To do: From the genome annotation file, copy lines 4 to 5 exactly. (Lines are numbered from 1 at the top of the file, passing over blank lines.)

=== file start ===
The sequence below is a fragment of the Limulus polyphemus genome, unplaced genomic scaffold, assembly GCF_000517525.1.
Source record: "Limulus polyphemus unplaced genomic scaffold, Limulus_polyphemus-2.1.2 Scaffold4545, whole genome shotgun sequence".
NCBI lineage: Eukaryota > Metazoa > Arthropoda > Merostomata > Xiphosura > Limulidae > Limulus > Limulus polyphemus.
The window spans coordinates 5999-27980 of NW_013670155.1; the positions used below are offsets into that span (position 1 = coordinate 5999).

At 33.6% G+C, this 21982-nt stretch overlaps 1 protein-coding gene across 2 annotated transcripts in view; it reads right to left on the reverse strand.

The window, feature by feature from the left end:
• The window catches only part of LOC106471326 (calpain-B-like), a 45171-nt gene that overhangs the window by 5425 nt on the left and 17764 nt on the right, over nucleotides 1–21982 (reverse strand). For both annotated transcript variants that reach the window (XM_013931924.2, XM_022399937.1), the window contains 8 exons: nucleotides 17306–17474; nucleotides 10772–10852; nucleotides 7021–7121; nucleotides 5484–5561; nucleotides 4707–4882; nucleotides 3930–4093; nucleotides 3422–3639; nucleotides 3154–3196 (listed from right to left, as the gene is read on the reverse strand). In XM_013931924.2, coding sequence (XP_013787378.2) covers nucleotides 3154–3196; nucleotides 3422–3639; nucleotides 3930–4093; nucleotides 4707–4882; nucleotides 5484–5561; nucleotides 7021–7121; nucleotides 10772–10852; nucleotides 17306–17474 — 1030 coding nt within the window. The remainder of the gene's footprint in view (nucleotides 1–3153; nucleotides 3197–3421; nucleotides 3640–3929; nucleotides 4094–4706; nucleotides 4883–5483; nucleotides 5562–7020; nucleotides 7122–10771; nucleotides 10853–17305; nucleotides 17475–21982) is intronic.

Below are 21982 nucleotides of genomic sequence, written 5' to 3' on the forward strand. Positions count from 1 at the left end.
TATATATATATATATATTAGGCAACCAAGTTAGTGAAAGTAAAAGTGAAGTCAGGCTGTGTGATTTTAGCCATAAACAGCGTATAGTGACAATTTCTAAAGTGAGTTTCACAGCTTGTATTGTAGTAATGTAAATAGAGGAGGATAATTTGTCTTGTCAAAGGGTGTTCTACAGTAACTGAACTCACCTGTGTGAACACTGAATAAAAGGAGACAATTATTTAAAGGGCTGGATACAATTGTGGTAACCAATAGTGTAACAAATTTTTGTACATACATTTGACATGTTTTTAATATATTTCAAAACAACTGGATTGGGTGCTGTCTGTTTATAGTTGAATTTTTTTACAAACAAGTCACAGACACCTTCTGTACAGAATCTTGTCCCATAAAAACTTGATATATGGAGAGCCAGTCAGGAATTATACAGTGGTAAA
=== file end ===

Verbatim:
The window spans coordinates 5999-27980 of NW_013670155.1; the positions used below are offsets into that span (position 1 = coordinate 5999).

At 33.6% G+C, this 21982-nt stretch overlaps 1 protein-coding gene across 2 annotated transcripts in view; it reads right to left on the reverse strand.